• LostUSA

    Fuel efficiency is the name of the game.

    I was a strong buy American consumer for 20 years; my wife and I’s favorite car is still the Lincoln Towncar for the luxury, quietness, space and drive. However, my last 3 cars have been Japanese. Two years ago I leased a car based SUV (Nissan Murano – another great car) because it got better gas mileage than the Chevys that I considered, all truck based. About a year ago I bought a used Honda Civic for son because of the quality and gas mileage. The American dealerships offered competitive gas mileage, but the quality was questionable on their rush to market vehicles. And my last car bought in March was a Toyota Prius for the quality and gas mileage.

    For the last 2 years, I’ve given American hybrids a strong consideration, but the American car companies don’t seem to know how to make an efficient one and they can’t make them in quantity. Consequently they lost my business, and propping up the American companies is just bad business. I can’t afford to drive their cars. Note, even my Murano which looked good 2 years ago was only driven 100 miles last month.

  • AP


    If you hadn’t noticed, the Chevy Malibu gets better mileage than the Camry, has higher quality materials than the Camry, and actually looks good (unlike the latest Camry, which was delayed 6 months so they could copy the Mazda 6 styling – I still get them confused!). The Camry is the number one vehicle traded in for the Malibu. And yet you say GM isn’t changing, while Toyota copies.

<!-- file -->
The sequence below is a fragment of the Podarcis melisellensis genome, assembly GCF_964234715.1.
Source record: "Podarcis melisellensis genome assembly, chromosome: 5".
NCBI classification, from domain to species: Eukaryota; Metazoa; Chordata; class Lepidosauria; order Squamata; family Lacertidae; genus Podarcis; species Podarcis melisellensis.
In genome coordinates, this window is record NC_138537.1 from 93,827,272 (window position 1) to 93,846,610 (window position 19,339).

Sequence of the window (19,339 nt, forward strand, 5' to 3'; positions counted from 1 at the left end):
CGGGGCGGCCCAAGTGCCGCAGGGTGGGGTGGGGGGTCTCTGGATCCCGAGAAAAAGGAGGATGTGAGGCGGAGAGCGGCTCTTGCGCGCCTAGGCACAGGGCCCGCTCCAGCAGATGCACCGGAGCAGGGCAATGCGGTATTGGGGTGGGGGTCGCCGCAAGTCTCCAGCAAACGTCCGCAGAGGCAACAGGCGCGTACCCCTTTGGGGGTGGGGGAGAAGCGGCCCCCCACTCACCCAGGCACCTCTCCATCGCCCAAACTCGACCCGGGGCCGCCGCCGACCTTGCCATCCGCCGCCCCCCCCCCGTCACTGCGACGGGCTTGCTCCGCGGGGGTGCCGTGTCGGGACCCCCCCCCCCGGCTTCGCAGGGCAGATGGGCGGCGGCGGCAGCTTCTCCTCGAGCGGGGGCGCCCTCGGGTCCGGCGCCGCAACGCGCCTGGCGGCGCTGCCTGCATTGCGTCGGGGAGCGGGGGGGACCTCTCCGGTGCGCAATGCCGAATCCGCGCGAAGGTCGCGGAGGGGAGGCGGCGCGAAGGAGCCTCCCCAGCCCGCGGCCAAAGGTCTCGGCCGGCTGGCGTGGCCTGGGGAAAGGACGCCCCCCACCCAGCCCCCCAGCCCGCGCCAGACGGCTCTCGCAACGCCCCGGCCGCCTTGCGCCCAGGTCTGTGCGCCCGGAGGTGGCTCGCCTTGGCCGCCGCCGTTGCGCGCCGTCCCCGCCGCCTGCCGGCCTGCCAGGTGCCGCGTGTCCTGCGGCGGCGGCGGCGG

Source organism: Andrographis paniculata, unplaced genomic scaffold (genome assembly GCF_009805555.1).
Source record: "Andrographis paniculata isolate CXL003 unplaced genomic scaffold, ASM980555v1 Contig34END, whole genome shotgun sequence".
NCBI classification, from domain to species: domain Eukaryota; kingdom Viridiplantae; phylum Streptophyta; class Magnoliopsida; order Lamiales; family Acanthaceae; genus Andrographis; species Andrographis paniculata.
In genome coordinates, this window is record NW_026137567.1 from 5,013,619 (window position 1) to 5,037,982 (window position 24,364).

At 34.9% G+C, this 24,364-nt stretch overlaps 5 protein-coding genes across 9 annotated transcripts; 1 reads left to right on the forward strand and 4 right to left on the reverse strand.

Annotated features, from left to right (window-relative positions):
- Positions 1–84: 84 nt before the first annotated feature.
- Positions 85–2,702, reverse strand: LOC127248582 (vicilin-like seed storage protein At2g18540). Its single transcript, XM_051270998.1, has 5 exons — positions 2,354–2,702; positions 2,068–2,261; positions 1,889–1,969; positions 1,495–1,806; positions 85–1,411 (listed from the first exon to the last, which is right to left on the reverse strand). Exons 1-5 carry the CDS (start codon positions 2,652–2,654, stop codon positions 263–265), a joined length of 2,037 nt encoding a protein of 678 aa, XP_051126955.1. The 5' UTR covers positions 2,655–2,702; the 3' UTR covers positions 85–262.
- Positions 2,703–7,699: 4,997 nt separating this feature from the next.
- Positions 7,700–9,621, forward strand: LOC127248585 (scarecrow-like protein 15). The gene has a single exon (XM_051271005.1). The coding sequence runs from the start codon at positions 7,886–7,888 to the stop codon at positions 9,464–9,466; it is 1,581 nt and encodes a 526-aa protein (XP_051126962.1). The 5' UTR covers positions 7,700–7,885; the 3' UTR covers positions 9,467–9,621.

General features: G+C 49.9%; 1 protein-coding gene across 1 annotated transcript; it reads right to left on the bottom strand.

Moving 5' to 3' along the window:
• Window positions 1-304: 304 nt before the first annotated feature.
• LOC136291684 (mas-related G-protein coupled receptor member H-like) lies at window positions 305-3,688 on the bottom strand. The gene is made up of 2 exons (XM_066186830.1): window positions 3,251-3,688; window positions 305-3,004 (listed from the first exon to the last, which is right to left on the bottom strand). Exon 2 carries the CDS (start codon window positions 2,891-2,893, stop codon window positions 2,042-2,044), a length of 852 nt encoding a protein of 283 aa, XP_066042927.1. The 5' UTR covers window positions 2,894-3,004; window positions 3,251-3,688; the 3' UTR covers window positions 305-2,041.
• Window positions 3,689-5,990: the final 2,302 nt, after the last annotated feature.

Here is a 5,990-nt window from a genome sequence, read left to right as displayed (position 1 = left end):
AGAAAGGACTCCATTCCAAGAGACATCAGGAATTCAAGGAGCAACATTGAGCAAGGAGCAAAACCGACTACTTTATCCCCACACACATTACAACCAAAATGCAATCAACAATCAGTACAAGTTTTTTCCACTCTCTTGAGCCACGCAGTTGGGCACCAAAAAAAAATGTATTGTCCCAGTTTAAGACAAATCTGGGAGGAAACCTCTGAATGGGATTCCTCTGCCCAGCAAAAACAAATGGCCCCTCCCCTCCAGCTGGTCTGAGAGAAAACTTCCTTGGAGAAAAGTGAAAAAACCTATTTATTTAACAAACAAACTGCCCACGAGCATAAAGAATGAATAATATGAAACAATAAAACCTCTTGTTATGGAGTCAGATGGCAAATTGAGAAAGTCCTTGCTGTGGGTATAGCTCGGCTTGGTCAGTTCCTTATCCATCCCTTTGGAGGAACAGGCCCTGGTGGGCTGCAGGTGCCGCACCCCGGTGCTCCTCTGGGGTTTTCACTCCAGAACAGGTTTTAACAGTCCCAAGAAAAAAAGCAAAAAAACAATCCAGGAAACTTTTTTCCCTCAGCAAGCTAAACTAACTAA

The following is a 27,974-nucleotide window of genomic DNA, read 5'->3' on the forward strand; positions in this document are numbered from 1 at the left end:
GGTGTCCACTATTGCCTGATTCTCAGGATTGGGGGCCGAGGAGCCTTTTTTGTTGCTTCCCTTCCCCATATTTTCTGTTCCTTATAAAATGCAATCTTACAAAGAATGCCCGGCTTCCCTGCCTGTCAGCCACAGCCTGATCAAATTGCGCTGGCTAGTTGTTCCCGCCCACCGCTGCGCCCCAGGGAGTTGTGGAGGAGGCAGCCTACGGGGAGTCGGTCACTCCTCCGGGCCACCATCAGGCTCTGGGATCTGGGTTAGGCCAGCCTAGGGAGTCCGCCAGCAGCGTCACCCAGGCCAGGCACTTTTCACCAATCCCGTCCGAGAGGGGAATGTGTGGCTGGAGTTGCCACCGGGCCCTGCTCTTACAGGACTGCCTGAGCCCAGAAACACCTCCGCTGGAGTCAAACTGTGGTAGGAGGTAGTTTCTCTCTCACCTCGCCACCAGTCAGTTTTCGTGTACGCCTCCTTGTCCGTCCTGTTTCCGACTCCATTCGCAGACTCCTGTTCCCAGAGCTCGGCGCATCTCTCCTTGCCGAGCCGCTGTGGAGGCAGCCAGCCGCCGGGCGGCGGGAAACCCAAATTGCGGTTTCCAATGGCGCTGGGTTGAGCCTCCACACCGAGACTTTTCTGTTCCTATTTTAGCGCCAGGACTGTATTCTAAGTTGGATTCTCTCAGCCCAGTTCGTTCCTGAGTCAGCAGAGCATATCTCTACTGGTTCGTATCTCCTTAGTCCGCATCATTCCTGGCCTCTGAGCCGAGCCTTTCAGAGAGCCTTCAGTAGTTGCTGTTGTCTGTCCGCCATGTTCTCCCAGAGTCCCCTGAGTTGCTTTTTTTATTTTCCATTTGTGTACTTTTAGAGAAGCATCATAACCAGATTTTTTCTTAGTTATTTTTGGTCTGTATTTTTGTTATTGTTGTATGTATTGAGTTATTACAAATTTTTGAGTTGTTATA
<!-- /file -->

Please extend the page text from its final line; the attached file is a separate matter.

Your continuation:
I guess the answers are easy for you if you don’t open your eyes.

  • steved28

    Actually the gas mileage (4cyl) Camry vs. Malibu is a wash. 21-31 vs. 22-30.

  • RandalH

    Car companies cling to large vehicles for two reasons: 1) they still sell far more large cars than small cars, and 2) they make more profit from them. This is the reason why, in spite of the Prius, Toyota still sells a ton of Tundras and other monster vehicles.

    I think the older you are the more skeptical you are of the permanence of trends. First of all, there have been several periods of time when gasoline prices have spiked, starting in the 70’s with the initial oil shock (driven by OPEC and Nixon’s price controls) and again in the 80’s. When I bought a Honda Accord in the mid-80’s small cars brought a premium price and the lots were full of large cars. But, oil prices went down again and people started buying SUVs like crazy. Except for a minivan when our kids were small, I’ve never owned anything but 4 cylinder, small cars. But Americans love big cars and will buy them when they can, even if they have to sacrifice in other areas of their lives. I’ve never understood it, quite frankly. I was probably influenced by my father who bought small cars (an English Ford Anglia and later one of the first VW Rabbits to be imported into the country) even when gasoline was barely 30 cents a gallon. Like me, he was stingy and didn’t want to pay any more for gasoline than he had to. And people made fun of him for it (I mean, how many people in East Tennessee were driving English Fords in the ’60s?).

    I think time will tell if this current oil price trend is permanent and a result of supply and demand, or it is driven primarily by speculation in the commodities markets. If it’s the latter, prices may crash yet again and the SUVs will be flying off the lots.

  • Vaprius

    Research a little better. After a few minutes of digging I found one reference to your ‘quote’ on the trade-ins. J.D. Power disagrees with you and GM.

    “According to GM, more than 40 percent of trade-ins on the Malibu are non-GM vehicles, citing the Toyota Camry as the most traded-in vehicle. However, according to J.D. Power, only 1.4 percent of Malibu buyers traded-in a Camry, so that statistic has to be taken with a grain of salt. “